New research utilizing UC San Francisco’s cutting-edge cryo-electron microscopy facility has revealed atomic-scale details about the workings of an experimental drug that boosts learning and memory and restores function following concussion in mice.
In a study published in Science, UCSF biochemist Peter Walter, PhD, and structural biologist Adam Frost, MD, PhD, showed that the drug, ISRIB (pronounced “iz-rib”), acts like a molecular staple, pinning together parts of a much larger protein involved in cellular stress.
The researchers hope the finding will help researchers tailor the drug for use in human clinical trials. “It’s a tremendous technical advance for pharmacology to be able to look in a microscope and see a drug bound to its target,” said Walter, a professor of biochemistry and biophysics and Howard Hughes Medical Institute (HHMI) investigator.
Every cell in our bodies responds to stressors such as viral infections, starvation, and injury by restricting the production of new proteins, which helps keep cells alive by buying them time to recover.
Traumatic brain injury, for example, persistently turns on the cellular stress response, and the resulting drop in protein production may slow critical cognitive processes such as learning and memory, which require brain cells to produce proteins that help create long-lasting connections in the brain.
Previously, Walter’s team discovered that ISRIB (short for “integrated stress response inhibitor”) blocks this aspect of the cellular stress response by enhancing the activity of a protein called eIF2B, which helps keep a key protein production line operating in stressed cells.
Remarkably, a collaboration between Walter and McGill University biochemist Nahum Sonenberg, PhD, found in 2013 that ISRIB enhances learning and memory in mice. In 2017, follow-up work by Walter and UCSF neuroscientist Susanna Rosi, PhD, a professor of physical therapy and rehabilitation sciences and of neurological surgery, showed that ISRIB even restored long-term memory in mice with traumatic brain injury long after the injuries occurred, an effect neurologists had previously considered impossible.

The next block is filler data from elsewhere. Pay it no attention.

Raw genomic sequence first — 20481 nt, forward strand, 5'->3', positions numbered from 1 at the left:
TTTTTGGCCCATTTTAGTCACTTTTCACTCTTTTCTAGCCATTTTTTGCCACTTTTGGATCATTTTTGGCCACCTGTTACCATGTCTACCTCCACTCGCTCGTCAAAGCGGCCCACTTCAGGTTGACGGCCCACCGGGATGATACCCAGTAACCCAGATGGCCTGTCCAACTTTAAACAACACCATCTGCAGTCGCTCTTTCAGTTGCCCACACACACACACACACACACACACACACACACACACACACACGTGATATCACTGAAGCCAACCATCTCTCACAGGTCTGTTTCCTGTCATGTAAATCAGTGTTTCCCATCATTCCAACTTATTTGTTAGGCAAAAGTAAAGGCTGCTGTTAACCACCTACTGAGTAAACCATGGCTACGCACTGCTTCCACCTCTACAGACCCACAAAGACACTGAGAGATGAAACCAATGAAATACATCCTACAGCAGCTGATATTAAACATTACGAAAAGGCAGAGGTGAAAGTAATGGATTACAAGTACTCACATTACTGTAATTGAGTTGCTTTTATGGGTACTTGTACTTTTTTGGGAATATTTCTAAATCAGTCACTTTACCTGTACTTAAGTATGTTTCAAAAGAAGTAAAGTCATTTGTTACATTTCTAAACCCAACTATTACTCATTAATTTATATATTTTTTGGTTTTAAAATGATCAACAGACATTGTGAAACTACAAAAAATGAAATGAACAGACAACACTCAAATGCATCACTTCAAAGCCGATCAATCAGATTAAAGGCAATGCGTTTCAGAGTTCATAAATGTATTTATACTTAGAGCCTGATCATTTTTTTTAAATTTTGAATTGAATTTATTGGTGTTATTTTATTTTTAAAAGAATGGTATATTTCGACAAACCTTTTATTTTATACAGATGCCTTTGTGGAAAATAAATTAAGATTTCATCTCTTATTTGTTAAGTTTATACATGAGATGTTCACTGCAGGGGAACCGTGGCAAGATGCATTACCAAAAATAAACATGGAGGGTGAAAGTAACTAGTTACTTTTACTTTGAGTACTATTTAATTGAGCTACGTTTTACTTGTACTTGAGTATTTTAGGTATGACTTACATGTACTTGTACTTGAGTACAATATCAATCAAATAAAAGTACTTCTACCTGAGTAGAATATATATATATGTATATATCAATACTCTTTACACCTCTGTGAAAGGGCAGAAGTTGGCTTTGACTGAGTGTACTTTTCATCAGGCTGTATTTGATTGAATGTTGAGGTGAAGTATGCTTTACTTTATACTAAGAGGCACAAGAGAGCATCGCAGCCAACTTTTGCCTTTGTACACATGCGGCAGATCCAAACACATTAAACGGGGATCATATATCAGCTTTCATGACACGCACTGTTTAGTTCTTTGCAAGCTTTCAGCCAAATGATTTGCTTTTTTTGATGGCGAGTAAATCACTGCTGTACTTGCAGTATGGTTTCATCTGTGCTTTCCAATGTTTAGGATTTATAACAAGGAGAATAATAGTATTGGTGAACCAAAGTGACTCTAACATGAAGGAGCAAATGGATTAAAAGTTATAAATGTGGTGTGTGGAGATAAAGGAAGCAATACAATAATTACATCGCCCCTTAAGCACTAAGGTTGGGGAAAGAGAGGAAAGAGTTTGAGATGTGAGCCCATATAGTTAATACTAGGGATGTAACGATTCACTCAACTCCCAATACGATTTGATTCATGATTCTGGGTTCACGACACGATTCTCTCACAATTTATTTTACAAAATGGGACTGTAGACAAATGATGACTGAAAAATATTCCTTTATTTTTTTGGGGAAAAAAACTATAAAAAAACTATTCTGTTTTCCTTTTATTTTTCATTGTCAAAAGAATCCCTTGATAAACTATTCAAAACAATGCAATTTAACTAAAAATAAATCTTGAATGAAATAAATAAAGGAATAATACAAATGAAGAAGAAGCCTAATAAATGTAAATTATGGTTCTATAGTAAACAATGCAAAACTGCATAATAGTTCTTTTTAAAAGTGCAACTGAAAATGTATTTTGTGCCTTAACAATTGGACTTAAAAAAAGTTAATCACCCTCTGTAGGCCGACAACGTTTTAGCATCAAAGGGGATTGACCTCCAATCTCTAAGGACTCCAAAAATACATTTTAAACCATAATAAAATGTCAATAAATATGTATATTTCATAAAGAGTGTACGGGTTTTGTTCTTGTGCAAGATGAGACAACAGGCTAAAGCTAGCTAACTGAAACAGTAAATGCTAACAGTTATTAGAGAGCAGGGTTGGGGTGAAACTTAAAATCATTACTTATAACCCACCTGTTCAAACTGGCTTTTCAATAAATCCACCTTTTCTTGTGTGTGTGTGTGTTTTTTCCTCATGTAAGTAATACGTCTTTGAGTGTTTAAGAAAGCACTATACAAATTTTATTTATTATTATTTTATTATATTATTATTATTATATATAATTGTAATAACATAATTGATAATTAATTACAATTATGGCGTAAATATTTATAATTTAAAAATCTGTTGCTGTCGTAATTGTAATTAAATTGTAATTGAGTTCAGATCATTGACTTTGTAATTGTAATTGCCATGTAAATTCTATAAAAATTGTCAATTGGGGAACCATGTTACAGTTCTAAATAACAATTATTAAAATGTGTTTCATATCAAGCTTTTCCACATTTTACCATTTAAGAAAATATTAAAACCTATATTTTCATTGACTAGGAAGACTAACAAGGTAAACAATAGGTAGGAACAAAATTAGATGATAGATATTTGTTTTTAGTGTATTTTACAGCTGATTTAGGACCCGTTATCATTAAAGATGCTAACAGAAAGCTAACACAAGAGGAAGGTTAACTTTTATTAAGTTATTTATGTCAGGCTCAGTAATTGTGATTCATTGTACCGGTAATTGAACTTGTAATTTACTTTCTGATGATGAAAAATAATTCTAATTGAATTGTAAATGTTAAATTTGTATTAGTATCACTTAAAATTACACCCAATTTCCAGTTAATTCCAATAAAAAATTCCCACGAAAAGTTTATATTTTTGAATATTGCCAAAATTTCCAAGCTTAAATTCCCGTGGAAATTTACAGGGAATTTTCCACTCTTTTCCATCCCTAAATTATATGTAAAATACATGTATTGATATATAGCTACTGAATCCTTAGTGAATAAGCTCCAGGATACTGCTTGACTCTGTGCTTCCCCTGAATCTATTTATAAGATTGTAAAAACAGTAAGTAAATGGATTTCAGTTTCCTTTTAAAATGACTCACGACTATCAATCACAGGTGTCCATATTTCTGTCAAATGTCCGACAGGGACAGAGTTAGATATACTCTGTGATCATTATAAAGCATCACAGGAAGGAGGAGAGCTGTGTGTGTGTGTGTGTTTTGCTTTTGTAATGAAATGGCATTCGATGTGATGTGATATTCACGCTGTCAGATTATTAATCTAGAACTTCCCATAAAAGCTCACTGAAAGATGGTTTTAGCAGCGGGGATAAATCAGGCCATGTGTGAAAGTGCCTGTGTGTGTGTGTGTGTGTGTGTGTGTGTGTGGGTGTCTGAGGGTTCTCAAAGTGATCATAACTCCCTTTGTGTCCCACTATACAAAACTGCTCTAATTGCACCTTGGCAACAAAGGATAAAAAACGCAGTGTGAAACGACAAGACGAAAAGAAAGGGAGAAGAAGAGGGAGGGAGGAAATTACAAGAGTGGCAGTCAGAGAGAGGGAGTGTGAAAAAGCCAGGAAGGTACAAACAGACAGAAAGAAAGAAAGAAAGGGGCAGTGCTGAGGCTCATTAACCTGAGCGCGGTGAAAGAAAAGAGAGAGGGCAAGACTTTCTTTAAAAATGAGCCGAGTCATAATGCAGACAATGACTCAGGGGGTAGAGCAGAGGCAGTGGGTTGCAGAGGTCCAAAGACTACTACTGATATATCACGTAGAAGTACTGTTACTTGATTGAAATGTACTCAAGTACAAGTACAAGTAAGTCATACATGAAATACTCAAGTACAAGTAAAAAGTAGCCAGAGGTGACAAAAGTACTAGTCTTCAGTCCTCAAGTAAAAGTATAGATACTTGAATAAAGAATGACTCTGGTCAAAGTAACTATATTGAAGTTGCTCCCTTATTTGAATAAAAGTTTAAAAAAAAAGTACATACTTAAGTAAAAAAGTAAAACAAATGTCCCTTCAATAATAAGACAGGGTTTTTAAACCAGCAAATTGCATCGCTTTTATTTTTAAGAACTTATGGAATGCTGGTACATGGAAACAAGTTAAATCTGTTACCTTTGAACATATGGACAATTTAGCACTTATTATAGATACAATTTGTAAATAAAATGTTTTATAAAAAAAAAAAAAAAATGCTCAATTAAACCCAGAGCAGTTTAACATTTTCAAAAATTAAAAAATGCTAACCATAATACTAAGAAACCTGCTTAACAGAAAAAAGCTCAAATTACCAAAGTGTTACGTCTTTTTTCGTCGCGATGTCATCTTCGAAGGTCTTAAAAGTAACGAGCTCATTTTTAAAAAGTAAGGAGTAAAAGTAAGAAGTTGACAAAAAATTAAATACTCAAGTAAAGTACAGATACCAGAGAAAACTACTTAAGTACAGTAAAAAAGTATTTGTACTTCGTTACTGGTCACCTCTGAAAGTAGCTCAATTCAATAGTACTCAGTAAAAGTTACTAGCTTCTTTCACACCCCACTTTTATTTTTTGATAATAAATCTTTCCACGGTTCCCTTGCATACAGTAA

To better understand how ISRIB activates and stabilizes eIF2B, Walter and his colleagues turned to Frost, a leading expert in ultra–high resolution cryo-electron microscopy, to obtain detailed 3D images of ISRIB bound to ten eIF2B components.
The researchers determined that the propeller-shaped ISRIB molecule fits snugly into a pocket deep inside eIF2B where it holds together two identical subcomplexes of the larger protein. The researchers demonstrated that this stabilizes elF2B and helps it maintain protein production in the face of cellular stress.
“Seeing this drug bound to its intended human protein target at atomic resolution was mind-blowing,” said Frost, an assistant professor of biochemistry and biophysics at UCSF. “The atomic-level structure also revealed a fascinating symmetry mismatch between the drug and the target, which could inspire new strategies for future drug designs.”
UCSF has licensed ISRIB to Calico, a company founded by Alphabet, Google’s parent company, to research potential applications to combat aging. Knowing how ISRIB stabilizes elF2B may help Calico researchers and other collaborators tailor even more effective next-generation drugs against neurodegeneration and traumatic brain injury.
But Walter envisions future iterations of the drug being used to combat many different diseases linked to cellular stress, including cancer.
“This work shows how basic research can become a foundation for important clinical discoveries,” Walter said. “Our lab is entirely focused on understanding the fundamentals of how cells work. The connection to neurology and other diseases is entirely and delightfully serendipitous.”